Stillbirth From The Psychotic Void – An Interview with Void Prayer’s K (+ Album Premiere)
Psychosis is misunderstood. Even in my own mind, psychosis is some remorseless killer, or a neglectful sociopath, but it goes much deeper than that. Quick research defines psychosis as a “severe mental disorder in which thought and emotions are so impaired that contact is lost with external reality,” but what does that mean? The DSM’s portrayal of a psychotic episode isn’t always explosive as portrayed by the media, but can manifest as a catatonic state. One’s perception of reality completely breaks down, resulting in a completely inward retreat. Dissociating from reality must be exhausting. Why catatonia? Black metal’s portrayal of psychosis (some remarkable examples: Dark Tribe, Alle Totmachen!, Owlscry, et cetera) is intriguing and enthralling, but always concentrates on the explosive violence of a psychotic episode.
Lo-fi black metal act Void Prayer explore the inward, but still damaged manifestation of psychosis’s lesser-represented trait. Part of the larger Black Plague Circle (Obskuritatem, Nigrum Ignis Circuli, previously Cave Ritual, and more), the Dutch/Bosnian trio’s continuation of the Circle’s raw black metal approach, according to vocalist K, concentrates on mental issues, primarily the aforementioned psychosis. Granted, the morose, emotive black metal found on their debut album, Stillbirth From The Psychotic Void, doesn’t speak to total withdrawal, but its inward, damaged view is just as exhausting. Few volatile moments offer respite from the mid-paced, hazy walls with which Void Prayer surrounds us, and yet the howling dismay found within their violent catharsis offers no rest from their constant, breaking-point tension.
Stillbirth from the Psychotic Void will be released on vinyl early next month by GoatowaRex. Head below for an official, exclusive stream of the album in its entirety and a terse interview with Void Prayer frontman K.
For those unfamiliar with the Black Plague Circle, could you offer some background into Void Prayer and its related projects?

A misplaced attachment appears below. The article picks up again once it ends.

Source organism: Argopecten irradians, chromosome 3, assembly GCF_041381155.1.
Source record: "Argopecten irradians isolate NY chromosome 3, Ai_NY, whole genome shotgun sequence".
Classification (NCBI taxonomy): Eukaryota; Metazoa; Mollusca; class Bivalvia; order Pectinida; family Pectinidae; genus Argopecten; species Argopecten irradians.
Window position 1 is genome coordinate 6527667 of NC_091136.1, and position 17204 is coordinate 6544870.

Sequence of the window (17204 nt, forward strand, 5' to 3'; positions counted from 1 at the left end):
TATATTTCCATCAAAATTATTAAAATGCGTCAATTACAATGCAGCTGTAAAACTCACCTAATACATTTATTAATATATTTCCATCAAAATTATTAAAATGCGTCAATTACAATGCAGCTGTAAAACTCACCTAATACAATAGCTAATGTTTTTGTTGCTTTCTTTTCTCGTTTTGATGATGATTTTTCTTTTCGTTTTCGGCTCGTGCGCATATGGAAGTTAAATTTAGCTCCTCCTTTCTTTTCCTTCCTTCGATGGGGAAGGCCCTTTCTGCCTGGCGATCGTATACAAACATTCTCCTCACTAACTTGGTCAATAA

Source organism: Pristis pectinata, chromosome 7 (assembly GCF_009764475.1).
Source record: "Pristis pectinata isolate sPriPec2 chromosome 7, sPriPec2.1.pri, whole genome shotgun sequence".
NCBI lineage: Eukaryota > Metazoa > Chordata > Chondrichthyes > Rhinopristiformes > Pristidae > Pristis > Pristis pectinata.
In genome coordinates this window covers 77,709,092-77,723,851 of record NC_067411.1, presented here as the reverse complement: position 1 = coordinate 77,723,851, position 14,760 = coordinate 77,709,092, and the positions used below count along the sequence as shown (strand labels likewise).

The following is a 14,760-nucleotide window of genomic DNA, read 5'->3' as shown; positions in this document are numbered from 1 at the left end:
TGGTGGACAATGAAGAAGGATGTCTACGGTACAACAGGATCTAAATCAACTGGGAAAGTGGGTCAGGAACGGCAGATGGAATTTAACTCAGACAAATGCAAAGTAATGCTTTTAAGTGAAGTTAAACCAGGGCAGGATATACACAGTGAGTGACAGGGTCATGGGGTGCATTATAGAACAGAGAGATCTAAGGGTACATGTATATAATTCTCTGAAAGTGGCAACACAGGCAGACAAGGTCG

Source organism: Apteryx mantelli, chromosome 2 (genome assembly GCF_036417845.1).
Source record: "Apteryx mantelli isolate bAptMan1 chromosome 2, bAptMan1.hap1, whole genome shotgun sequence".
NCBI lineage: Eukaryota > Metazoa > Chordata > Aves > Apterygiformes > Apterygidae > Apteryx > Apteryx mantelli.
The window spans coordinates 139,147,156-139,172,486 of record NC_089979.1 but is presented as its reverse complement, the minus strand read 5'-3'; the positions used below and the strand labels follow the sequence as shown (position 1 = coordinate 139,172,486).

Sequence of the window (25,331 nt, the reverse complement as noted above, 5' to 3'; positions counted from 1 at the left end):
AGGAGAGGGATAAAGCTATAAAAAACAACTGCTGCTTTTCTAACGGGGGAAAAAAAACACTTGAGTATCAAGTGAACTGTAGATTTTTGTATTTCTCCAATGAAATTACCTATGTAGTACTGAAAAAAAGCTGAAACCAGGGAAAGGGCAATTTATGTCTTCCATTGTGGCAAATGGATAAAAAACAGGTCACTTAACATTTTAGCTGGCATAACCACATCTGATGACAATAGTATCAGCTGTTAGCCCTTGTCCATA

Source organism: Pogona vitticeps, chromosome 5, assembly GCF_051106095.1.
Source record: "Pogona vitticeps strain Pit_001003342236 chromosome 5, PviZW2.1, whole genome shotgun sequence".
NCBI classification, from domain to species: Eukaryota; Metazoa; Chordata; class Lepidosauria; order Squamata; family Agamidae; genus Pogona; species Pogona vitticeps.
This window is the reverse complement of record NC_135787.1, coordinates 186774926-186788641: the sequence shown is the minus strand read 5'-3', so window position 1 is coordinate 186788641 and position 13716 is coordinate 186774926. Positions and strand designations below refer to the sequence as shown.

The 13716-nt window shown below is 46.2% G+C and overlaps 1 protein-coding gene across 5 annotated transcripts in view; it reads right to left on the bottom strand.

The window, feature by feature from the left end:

Some of the other main projects in the Black Plague Circle are Deathcircle, Nigrum Ignis Circuli, Niteris and Obskuritatem.
Void Prayer is, in sound, more of a traditionalist type of Black Metal project. Void Prayer is, in a sense, the continuation of Cave Ritual. There are other projects connected to the Black Plague Circle; seek and you shall find.
I imagine maintaining the bands you participate in is a bit of an undertaking, especially with the distance between yourself (Netherlands) and the other members of the Circle (Bosnia). As the majority of these recordings sound like they were recorded live, how do you manage?
Country borders have never been an issue. If you have any heart for this type of music you should go all out to find the people you want to work with. Never settle for less. The core members of our collective see each other multiple times a year. Our collective has only been growing since. Distance is only a problem if you want it to be a problem. Plans to travel even further are in the making. Mind you; we are not rich when it comes to capital; we probably are the poorest bastards around, so we’ll have to save up some funds if we want to finalize are plans. Everything comes with a price and we are willing to work for what we want to achieve.
I guess we could achieve similar goals if it all went through a digital route, but we simply do not want this.
What goals do you guys have for Void Prayer?
Void Prayer is more an outlet for our mental state, it deals heavily with our psyche.